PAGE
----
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Fatal Flaws in Your Business Plan

Fatal Flaws in Your Business Plan

A business plan is a plan that guides emerging entrepreneurs as they build their new businesses. I taught a 20-week business plan writing course for a women’s business development organization affiliated with the SBA. We met for three hours each week, and the students wrote down their plans for each week, and they supervised the study.

When testing a business idea, unreasonable expectations or misconceptions may come in and undermine planning. Happiness with that idea can impede a person’s ability to see potential obstacles. The following are some situations that entrepreneurs need to be aware of.

Unreasonable expectations

While it is sometimes true that using them as a good customer is a smart idea, as you understand the value and availability of that product or service, you may be misinterpreting the size of the market and the potential benefits beyond a select group of true believers.

Insufficient information

Verify the need for your products or services when researching and verify the number of potential buyers and the motivation to buy from you.

In addition, make sure you understand the purchase process. Who lights up the sale? What is the price of a sweet spot? Finally, where can potential customers find these products or services now?

Customer access

Customer access is universal and specific industries or targeted customers seem inaccessible. You can identify the right customers, understand how your products or services fit their needs and know-how priced and delivered. But if potential customers lack confidence in working with you because you do not have authorization from a trusted source, you will starve.

Excessive cash flow

Generally, businesses will not achieve the desired total sales and or show the full profit in the first year of operation. Businesses that need high start-up costs in particular will need longer hikes. A business plan should inform the potential for negative cash flows and indicate how fixed and volatile costs will be met at that time. One has to know how the inventory will be funded, payments will be met and office rent will be paid.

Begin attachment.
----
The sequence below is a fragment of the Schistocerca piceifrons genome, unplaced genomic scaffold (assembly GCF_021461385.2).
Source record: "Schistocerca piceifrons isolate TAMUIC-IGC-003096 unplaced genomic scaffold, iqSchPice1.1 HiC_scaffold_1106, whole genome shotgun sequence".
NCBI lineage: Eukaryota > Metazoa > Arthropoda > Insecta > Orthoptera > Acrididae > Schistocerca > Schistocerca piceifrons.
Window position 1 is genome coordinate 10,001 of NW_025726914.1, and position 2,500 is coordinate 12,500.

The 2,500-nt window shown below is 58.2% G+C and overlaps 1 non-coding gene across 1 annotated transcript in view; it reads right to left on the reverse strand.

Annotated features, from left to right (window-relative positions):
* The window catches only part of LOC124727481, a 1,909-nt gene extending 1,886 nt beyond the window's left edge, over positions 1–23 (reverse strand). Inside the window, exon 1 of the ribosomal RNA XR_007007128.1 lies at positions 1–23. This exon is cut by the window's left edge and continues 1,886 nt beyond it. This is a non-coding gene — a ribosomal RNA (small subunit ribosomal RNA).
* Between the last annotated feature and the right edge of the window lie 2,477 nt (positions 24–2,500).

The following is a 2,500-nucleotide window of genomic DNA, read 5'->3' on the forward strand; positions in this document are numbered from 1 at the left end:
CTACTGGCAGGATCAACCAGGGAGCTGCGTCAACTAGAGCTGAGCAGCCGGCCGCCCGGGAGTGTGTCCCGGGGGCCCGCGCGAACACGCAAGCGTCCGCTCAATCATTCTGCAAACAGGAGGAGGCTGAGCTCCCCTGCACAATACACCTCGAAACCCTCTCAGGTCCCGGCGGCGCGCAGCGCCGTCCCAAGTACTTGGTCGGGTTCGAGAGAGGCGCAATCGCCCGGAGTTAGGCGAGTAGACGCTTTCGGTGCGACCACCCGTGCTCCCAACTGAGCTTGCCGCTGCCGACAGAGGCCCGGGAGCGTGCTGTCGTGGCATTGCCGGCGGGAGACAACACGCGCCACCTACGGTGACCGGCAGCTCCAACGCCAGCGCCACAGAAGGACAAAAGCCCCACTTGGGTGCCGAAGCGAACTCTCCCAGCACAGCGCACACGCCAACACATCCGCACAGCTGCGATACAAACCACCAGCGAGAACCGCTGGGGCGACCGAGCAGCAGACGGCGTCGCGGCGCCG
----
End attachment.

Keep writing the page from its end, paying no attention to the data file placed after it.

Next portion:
When writing your business plan, successive financial predictions are highly recommended. Customer acquisition may take longer than expected and the size of their purchase may be small at first. In addition, it is possible for a business to be profitable on paper and have a financial problem if customers do not pay on time.

Estimating startup costs

Establishing a sound budget for starting and running a business is important. You must be prepared to meet the cost of all permits, equipment, inventory and personnel required to run the business. If you are planning to hire staff, it is important to have a good view of your small staff needs in advance (you can hire more as your income grows).

“Magic thinking” is a business model

The business model shows how your business will make a profit. Well-thought-out interactions between marketing, financial and operational processes will improve and save profits and you should plan how this will happen. The business model describes the key functions of the business.

As such, a proposal for the value of your products or services should be stated. The overall marketing strategy and selected strategies and resources that will enhance value proposition — patents, patents, valuable relationships, or capital – will be included. Commercial distribution channels will be detailed.

Getting to Plan B (2009), by Randy Komisar and John Mullins, details the key components of a business model and advises business plan authors to classify their models into sub-headings:

Revenue Model, defining what you will sell, your marketing plans and how you expect to make revenue
Performance Model, for details on where you will do the business and how the day-to-day operations will work
Working Capital model, which means the cash flow requirements of a business. Understanding cash flow helps you know when money will be available to meet expenses such as rent and payroll (different from income). An entity can generate enough (sales) revenue and still suffer from revenue problems.

Your business model will keep you organized and your priorities are realistic. Things like quality control, collecting available accounts, asset management and identifying good partners will mean much more than your Facebook fan number, for example. We wish you good luck with your new business!

By Magazine4Life

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